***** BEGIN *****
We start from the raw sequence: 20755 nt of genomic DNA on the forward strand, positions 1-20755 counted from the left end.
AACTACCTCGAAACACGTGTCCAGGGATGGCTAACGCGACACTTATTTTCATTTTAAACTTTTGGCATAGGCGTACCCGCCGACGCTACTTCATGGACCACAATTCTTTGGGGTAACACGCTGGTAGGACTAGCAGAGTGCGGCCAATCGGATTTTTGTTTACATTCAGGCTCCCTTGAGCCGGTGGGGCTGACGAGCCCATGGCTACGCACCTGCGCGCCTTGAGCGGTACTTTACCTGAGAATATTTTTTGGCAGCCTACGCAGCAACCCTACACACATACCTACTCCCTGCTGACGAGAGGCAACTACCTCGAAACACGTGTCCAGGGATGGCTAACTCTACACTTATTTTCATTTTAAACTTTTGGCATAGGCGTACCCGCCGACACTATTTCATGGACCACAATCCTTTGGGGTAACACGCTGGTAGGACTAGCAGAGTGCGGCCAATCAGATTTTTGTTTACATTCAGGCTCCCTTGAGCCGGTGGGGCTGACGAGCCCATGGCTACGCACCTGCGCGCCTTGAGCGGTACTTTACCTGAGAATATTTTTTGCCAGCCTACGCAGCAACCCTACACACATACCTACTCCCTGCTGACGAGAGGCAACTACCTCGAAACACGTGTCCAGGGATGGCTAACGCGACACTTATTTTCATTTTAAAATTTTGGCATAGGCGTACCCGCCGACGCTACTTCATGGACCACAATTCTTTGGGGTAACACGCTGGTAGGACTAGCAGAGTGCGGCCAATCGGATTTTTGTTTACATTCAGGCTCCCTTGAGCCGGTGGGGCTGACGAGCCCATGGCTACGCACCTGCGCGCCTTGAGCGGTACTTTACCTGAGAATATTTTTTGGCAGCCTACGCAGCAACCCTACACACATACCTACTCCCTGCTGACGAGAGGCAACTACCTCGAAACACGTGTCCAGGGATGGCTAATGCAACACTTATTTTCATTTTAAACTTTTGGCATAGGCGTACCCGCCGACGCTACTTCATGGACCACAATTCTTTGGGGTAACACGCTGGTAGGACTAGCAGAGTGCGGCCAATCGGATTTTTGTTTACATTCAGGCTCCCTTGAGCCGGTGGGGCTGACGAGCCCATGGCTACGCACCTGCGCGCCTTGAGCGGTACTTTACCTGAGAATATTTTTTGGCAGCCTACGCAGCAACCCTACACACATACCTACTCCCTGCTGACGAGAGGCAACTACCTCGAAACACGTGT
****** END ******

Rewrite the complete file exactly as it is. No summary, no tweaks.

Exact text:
We start from the raw sequence: 20755 nt of genomic DNA on the forward strand, positions 1-20755 counted from the left end.
AACTACCTCGAAACACGTGTCCAGGGATGGCTAACGCGACACTTATTTTCATTTTAAACTTTTGGCATAGGCGTACCCGCCGACGCTACTTCATGGACCACAATTCTTTGGGGTAACACGCTGGTAGGACTAGCAGAGTGCGGCCAATCGGATTTTTGTTTACATTCAGGCTCCCTTGAGCCGGTGGGGCTGACGAGCCCATGGCTACGCACCTGCGCGCCTTGAGCGGTACTTTACCTGAGAATATTTTTTGGCAGCCTACGCAGCAACCCTACACACATACCTACTCCCTGCTGACGAGAGGCAACTACCTCGAAACACGTGTCCAGGGATGGCTAACTCTACACTTATTTTCATTTTAAACTTTTGGCATAGGCGTACCCGCCGACACTATTTCATGGACCACAATCCTTTGGGGTAACACGCTGGTAGGACTAGCAGAGTGCGGCCAATCAGATTTTTGTTTACATTCAGGCTCCCTTGAGCCGGTGGGGCTGACGAGCCCATGGCTACGCACCTGCGCGCCTTGAGCGGTACTTTACCTGAGAATATTTTTTGCCAGCCTACGCAGCAACCCTACACACATACCTACTCCCTGCTGACGAGAGGCAACTACCTCGAAACACGTGTCCAGGGATGGCTAACGCGACACTTATTTTCATTTTAAAATTTTGGCATAGGCGTACCCGCCGACGCTACTTCATGGACCACAATTCTTTGGGGTAACACGCTGGTAGGACTAGCAGAGTGCGGCCAATCGGATTTTTGTTTACATTCAGGCTCCCTTGAGCCGGTGGGGCTGACGAGCCCATGGCTACGCACCTGCGCGCCTTGAGCGGTACTTTACCTGAGAATATTTTTTGGCAGCCTACGCAGCAACCCTACACACATACCTACTCCCTGCTGACGAGAGGCAACTACCTCGAAACACGTGTCCAGGGATGGCTAATGCAACACTTATTTTCATTTTAAACTTTTGGCATAGGCGTACCCGCCGACGCTACTTCATGGACCACAATTCTTTGGGGTAACACGCTGGTAGGACTAGCAGAGTGCGGCCAATCGGATTTTTGTTTACATTCAGGCTCCCTTGAGCCGGTGGGGCTGACGAGCCCATGGCTACGCACCTGCGCGCCTTGAGCGGTACTTTACCTGAGAATATTTTTTGGCAGCCTACGCAGCAACCCTACACACATACCTACTCCCTGCTGACGAGAGGCAACTACCTCGAAACACGTGT